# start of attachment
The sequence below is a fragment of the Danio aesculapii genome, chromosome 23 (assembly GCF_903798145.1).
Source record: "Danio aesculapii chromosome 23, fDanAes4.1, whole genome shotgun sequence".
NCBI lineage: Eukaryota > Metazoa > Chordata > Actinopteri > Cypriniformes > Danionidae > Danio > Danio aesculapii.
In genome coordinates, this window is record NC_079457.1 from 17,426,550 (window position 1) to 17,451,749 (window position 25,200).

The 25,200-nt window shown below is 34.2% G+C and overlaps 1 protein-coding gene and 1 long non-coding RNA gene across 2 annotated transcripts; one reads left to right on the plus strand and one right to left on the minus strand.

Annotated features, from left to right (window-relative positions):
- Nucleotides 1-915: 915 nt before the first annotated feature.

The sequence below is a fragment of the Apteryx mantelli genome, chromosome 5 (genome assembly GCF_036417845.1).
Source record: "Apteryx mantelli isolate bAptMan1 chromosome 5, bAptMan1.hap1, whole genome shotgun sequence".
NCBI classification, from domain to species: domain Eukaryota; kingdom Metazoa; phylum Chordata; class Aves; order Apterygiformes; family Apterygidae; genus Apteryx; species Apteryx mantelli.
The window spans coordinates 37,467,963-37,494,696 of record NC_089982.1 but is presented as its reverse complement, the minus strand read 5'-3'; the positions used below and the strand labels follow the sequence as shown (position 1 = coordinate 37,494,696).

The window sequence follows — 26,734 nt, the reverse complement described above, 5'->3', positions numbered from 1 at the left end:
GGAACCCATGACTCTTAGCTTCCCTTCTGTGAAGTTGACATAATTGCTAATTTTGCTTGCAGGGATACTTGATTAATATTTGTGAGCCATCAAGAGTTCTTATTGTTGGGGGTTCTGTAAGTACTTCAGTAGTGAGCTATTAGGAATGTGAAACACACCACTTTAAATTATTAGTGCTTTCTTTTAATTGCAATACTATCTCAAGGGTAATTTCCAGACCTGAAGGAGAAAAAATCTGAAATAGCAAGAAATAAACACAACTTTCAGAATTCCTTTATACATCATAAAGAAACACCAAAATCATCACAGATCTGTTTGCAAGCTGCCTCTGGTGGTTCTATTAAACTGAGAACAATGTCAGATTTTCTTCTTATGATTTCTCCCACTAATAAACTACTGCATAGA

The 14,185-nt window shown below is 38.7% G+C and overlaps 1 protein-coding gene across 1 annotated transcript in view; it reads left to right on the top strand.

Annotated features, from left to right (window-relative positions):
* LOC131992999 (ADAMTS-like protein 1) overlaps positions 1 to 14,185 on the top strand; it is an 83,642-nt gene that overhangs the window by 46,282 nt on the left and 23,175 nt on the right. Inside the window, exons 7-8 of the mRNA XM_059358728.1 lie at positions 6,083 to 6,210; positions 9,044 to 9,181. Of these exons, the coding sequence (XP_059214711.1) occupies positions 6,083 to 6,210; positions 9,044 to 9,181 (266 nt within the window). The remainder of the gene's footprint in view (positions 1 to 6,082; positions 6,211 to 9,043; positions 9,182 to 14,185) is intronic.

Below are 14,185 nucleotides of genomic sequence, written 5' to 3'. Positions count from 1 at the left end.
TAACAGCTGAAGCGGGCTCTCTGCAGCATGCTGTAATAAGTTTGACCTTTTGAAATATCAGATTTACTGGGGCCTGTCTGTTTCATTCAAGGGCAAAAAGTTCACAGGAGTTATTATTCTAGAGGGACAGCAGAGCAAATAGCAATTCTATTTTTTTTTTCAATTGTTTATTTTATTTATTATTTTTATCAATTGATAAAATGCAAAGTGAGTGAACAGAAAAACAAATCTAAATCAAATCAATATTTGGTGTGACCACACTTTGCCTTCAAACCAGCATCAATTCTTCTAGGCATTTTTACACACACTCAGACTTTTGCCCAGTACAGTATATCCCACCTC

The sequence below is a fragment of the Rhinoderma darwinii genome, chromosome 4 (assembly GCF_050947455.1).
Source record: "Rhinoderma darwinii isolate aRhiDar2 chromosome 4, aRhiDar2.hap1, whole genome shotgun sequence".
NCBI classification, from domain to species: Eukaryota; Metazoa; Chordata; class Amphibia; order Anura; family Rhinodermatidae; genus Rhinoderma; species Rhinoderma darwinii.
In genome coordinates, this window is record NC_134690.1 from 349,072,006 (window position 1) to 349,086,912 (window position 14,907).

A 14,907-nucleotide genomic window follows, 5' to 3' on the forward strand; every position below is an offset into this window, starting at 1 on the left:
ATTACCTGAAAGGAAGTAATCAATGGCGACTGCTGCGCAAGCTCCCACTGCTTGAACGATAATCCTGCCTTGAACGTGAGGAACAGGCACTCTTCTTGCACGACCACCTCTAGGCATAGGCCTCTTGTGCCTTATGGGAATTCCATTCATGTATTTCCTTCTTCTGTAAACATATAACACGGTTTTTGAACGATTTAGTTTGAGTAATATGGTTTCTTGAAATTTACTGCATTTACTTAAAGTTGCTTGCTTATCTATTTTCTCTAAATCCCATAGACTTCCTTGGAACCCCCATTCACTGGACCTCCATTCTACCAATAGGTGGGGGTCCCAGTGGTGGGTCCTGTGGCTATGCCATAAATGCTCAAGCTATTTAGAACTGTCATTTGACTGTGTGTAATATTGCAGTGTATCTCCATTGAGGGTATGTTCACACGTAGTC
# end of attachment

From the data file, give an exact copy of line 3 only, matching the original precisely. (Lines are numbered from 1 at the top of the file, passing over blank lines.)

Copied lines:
NCBI lineage: Eukaryota > Metazoa > Chordata > Actinopteri > Cypriniformes > Danionidae > Danio > Danio aesculapii.